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Strangers catch falling children from buildings in New York and China

Published: Friday, June 21 2013 3:25 p.m. MDT

Cristina Torre, daughter of former New York Yankee manager Joe Torre caught a baby boy who had tumbled off a second-floor fire escape in Brooklyn.

ESPN

Two toddlers are safe after falling out of windows into the arms of strangers.

Thursday, a child in Brooklyn, N.Y., and another child in Ninghai, China, fell out of windows and were caught by strangers below.

In Brooklyn, the daughter of former New York Yankees manager Joe Torre caught a baby boy who had tumbled off a second-floor fire escape. Cristina Torre was having coffee at a local cupcake shop when she and others saw the 1-year-old boy dangling next door.

"I'm talking to him saying, 'Don't come down, stay there,’ ” she told the New York Daily News. "He helped himself with his arms. He was dangling. I knew he would be flipping very soon."

She said the child "literally landed in my arms."

"I didn't really know what was going to happen. … You just move into action — you don't really think about it."

Deliverymen in Ninghai, in China's Zhejiang province, heard a little girl's cries from the top of a five-story building while her legs dangled out a window.

The men managed to break the 2-year-old child's fall with their outstretched arms. At least two of the men suffered injuries, but the child only had a scrape on her face.

The parents of the little girl said they had left the child at home while she was sleeping, and when she awoke she climbed onto the windowsill.

According to a study published in 2011, the number of children treated in U.S. emergency departments for falls from windows approached 100,000 between 1990 and 2008.

Boys were involved in more falls from windows than girls were. In addition, younger children (ages 0-4 years) had two-thirds of the injuries reported for those ages 0-17. The injury rate was highest at age 2.

"These are kids who don't recognize danger — they're curious, they want to explore and when they see an open window, they are going to investigate,” Dr. Gary A. Smith, the study's author and director of the Center for Injury Research and Policy at Nationwide Children's Hospital, told CNN. "Kids at that age tend to be top heavy. Their center of gravity is up near their chest and so as they lean out of the window to see what's going on, they'll topple."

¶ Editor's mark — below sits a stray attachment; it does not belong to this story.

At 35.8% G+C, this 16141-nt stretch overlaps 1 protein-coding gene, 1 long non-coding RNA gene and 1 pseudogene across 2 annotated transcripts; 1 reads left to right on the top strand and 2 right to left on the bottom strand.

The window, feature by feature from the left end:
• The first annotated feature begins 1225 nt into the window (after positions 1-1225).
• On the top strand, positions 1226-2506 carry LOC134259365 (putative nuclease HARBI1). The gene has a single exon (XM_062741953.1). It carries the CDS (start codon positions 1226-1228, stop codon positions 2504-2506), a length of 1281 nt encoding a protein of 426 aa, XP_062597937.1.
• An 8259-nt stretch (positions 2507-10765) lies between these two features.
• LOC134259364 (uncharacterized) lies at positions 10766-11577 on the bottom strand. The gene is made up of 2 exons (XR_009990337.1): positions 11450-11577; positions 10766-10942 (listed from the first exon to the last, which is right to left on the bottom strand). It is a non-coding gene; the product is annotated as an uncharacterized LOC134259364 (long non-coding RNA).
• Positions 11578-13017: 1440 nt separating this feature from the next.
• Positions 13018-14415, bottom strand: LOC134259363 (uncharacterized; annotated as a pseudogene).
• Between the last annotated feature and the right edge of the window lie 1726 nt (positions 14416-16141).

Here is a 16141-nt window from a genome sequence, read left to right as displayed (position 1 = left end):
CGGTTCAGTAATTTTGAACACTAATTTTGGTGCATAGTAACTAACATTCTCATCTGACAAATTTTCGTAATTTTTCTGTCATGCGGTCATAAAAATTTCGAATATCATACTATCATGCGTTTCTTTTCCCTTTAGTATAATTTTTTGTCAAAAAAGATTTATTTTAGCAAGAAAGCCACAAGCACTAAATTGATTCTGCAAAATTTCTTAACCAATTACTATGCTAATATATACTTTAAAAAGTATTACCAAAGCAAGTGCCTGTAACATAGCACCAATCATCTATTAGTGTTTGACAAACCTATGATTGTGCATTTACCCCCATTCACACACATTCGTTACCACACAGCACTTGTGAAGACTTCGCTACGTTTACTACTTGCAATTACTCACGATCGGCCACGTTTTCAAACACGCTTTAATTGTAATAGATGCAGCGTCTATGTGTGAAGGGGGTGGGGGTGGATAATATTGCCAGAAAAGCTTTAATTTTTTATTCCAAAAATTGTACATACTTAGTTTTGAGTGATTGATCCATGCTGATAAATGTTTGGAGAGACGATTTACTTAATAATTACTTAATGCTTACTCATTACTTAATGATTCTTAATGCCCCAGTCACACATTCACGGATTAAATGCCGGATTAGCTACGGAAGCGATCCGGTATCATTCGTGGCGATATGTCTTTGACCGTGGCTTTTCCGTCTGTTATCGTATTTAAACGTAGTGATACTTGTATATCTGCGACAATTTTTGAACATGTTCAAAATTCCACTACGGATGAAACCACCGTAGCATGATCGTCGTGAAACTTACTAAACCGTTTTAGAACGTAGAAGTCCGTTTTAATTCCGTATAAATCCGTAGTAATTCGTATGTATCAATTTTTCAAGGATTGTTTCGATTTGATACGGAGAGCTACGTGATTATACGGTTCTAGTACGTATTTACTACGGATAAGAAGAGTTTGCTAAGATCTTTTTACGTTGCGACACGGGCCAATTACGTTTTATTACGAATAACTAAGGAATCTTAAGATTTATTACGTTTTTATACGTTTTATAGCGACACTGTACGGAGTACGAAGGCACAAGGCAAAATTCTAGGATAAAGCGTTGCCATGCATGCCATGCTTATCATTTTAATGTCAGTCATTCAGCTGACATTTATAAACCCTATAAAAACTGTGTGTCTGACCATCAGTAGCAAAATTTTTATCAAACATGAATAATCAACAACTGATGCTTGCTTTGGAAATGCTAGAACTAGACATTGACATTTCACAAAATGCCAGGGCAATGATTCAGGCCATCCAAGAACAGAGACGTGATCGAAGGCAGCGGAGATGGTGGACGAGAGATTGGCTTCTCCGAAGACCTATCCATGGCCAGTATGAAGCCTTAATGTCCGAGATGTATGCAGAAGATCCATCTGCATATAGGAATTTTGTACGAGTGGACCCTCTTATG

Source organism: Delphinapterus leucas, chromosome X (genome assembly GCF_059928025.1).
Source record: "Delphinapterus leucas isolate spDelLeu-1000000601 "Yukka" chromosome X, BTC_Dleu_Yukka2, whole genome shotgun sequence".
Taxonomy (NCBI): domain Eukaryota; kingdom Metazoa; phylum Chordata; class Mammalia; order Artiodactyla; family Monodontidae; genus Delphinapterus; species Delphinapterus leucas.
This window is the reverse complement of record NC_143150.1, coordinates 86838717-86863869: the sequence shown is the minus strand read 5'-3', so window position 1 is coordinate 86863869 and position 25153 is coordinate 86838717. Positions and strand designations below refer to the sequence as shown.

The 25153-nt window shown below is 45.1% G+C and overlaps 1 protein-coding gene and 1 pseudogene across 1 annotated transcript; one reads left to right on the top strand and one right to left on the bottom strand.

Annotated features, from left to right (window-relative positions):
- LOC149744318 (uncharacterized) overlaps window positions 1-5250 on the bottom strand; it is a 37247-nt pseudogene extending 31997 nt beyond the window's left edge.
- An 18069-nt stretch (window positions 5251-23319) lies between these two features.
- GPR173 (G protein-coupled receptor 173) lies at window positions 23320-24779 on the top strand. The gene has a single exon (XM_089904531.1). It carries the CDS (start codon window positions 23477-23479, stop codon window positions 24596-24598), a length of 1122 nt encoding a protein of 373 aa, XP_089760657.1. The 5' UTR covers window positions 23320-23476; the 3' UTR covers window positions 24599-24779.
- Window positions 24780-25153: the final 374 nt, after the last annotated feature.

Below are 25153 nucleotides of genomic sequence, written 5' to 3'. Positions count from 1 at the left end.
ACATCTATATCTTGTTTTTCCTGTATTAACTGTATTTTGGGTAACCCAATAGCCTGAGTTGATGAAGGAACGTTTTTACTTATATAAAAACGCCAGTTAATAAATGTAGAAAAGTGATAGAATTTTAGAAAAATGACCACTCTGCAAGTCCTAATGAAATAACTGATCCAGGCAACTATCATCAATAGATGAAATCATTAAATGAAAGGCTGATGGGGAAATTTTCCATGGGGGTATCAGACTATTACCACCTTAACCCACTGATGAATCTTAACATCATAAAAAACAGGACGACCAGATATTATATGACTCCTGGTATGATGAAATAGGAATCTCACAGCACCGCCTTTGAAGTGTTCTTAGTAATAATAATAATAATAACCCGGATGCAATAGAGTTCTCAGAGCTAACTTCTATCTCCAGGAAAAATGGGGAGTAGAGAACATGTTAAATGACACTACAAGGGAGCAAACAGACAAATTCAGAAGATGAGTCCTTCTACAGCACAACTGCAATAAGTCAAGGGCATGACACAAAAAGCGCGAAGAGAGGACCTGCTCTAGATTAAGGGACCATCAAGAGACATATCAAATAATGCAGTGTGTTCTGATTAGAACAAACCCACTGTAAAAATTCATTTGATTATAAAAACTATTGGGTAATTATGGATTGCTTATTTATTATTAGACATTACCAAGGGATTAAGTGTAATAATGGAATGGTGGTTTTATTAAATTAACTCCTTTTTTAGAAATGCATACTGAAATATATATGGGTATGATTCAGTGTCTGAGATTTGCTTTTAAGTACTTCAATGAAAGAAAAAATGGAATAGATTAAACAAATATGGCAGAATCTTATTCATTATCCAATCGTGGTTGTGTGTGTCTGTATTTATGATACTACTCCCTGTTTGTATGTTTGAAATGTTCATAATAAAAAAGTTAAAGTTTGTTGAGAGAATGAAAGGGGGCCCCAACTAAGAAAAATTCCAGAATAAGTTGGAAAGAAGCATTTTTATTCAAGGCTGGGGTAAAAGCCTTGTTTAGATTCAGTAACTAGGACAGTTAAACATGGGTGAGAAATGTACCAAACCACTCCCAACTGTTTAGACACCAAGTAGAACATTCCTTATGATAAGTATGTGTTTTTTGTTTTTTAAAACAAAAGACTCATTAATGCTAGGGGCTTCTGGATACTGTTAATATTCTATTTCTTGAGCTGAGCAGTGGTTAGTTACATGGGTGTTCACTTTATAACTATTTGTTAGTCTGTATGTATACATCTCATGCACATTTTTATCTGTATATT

The National Safety Council suggests the following to prevent children from falling out of windows:

Keep your windows closed and locked when children are around. When opening windows for ventilation, open windows that a child cannot reach.

Do not rely on insect screens to prevent a fall. Insect screens are designed to provide ventilation while keeping insects out, not to prevent a child’s fall from a window.

Set and enforce rules about keeping children’s play away from windows or patio doors. Falling through glass can be fatal or cause serious injury.

Keep furniture, or anything children can climb, away from windows. Children may use such objects as a climbing aid.

If you have young children in your home and are considering installing window guards or window fall prevention devices, be aware that the window guards you install must have a release mechanism so that they can be opened for escape in a fire emergency. Remember that time is critical when escaping a fire.

Consult your local fire department or building code official to determine proper window guard placement.

The degree of injury suffered from a window fall can be affected by the surface on which the victim falls. Shrubs and soft edging like wood chips or grass beneath windows may lessen an impact if a fall does occur.

Email: crenouard@deseretnews.com

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